FISHES OF SOUTH AND MIDDLE AMERICA
|THE FRESH-WATER FISHES OF SOUTH AND MIDDLE AMERICA|
By Professor CARL H. EIGENMANN
A. The salient features of the fish fauna of the Americas south of the United States are:
1. Great variety of fish life in the area between the Caribbean Sea and the Argentine Republic.
2. Paucity of 'types' or families contributing to this variety.
3. Paucity of the middle American fauna and its essentially South American character except for
4. the isolation of the fauna of the Mexican plateau.
5. Paucity of the Pacific slope fauna and its essentially Atlantic slope character.
6. The 'marine' character of the Titicacan fauna.
7. The paucity of the Patagonian fauna and its essential difference from the Brazilian fauna.
8. The similarity of the tropical American to the tropical African fauna.
The first fresh-water fishes of South America were described by Marcgraw in 1648. Additional accounts were given by Gronow, 1754 to 1756; Scopoli, 1777; Bloch, 1794; Lacépède, 1802; Bloch and Schneider, 1807; Cuvier, 1817 to 1818.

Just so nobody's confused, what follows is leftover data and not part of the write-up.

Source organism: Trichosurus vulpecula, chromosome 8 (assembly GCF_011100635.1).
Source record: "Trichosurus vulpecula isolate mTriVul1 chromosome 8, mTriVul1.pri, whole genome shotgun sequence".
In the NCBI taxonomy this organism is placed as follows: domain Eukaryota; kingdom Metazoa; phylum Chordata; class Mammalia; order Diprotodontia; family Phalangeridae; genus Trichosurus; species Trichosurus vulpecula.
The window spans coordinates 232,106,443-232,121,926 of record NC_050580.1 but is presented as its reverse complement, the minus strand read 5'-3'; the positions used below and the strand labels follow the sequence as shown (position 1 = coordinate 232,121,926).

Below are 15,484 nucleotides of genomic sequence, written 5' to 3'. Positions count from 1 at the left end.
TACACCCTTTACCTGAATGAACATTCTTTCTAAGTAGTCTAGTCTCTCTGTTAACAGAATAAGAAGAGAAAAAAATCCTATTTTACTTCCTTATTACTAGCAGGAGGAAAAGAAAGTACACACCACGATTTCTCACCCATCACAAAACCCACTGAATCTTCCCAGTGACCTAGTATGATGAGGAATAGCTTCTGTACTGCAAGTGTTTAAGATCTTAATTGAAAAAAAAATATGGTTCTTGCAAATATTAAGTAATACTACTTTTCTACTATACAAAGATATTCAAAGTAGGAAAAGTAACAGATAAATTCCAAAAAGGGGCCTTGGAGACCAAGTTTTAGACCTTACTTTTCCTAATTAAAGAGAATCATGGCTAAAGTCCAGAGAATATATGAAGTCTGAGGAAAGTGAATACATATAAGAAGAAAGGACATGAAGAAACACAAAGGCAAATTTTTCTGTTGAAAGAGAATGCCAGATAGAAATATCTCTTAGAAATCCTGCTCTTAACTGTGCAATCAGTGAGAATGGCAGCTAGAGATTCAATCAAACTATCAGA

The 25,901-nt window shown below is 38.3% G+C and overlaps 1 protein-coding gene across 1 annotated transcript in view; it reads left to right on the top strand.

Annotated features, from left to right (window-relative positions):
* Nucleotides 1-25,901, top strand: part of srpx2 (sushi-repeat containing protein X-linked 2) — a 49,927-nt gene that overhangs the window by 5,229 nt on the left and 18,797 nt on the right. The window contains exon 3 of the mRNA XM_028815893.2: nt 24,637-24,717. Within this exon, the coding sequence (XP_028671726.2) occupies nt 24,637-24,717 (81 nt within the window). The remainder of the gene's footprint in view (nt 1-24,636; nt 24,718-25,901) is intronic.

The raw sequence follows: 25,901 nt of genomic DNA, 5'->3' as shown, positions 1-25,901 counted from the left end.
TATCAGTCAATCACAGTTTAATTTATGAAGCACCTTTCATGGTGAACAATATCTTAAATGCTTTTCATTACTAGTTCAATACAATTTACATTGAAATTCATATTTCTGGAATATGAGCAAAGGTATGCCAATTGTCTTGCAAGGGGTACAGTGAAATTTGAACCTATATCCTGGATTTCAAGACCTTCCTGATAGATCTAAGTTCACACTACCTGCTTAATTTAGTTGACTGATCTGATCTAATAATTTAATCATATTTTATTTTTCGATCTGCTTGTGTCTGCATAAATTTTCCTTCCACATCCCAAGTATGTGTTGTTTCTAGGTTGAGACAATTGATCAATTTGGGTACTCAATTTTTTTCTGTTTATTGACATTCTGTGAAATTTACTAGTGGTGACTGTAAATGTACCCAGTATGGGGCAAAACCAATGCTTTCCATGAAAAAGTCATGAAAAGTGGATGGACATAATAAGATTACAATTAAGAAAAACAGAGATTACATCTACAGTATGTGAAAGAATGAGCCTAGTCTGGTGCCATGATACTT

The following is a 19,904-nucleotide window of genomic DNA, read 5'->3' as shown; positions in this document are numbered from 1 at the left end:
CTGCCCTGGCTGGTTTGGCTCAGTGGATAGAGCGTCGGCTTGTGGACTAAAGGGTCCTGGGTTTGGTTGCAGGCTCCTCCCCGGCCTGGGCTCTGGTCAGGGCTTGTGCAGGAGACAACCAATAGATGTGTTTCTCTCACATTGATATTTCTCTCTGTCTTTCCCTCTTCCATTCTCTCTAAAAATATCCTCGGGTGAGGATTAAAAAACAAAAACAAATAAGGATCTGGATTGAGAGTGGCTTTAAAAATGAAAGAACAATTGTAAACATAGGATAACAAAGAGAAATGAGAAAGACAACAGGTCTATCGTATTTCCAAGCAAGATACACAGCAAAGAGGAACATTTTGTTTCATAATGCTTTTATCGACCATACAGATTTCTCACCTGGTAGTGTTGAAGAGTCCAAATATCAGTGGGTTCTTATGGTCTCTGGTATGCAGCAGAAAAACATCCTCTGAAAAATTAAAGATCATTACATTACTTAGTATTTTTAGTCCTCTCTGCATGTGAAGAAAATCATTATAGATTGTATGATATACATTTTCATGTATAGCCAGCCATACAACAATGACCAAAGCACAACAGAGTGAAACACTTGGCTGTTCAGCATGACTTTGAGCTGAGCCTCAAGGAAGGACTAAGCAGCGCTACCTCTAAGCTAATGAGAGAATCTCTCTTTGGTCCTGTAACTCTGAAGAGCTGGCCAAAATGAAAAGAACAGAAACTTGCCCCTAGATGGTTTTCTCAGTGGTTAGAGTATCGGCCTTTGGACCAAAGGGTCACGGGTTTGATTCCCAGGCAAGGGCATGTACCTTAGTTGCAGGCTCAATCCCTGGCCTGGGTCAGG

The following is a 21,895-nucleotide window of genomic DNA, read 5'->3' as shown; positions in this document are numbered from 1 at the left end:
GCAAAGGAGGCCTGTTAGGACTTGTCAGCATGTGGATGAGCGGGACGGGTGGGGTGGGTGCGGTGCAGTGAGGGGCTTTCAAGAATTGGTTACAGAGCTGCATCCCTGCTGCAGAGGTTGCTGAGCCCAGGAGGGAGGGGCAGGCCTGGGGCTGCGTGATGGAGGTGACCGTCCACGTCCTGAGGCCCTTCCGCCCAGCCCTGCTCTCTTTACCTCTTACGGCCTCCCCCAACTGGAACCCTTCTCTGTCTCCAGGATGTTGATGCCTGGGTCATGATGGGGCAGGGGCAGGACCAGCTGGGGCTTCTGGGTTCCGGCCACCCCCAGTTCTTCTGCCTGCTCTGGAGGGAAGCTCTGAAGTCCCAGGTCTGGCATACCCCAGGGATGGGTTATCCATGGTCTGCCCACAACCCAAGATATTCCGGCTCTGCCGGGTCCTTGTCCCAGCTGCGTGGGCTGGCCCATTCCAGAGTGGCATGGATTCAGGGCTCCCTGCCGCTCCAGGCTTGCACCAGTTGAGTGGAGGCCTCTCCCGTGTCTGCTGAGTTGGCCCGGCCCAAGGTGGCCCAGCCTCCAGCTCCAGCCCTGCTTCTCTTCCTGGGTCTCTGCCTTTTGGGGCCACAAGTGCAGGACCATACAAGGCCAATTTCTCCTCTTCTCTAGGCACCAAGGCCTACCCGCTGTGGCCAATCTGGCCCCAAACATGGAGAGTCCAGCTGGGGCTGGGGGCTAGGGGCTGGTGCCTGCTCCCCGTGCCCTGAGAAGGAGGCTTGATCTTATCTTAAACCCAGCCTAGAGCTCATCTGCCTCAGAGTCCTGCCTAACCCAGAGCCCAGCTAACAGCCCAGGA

In 1817 the king of Bavaria sent Spix and Martius on an extended trip to Brazil. Spix was working at the report on the fishes when he died. The collection was turned over by Martius to Louis Agassiz, a student of twenty-one at Munich. It had been nip and tuck between Agassiz's desire to study natural history and his father's desire to have his son study medicine. The commission to work up the Brazilian fishes was surreptitiously undertaken by Agassiz and the results published in a superb folio volume. This work, which tinctured the entire later life of Louis Agassiz, was by far the most important contribution to the fresh-water fishes of South America that had appeared. Agassiz's desire to visit Brazil himself was not fulfilled until forty years later, when, as the head of the Thayer expedition, he spent sixteen months in Brazil with twelve assistants, devoting his time mainly to fresh-water fishes.
I was a student under Jordan when Mrs. Agassiz's 'Life and Letters of Louis Agassiz' appeared in 1885. Agassiz's account of his expedition to South America, coupled with the statement of Jordan that no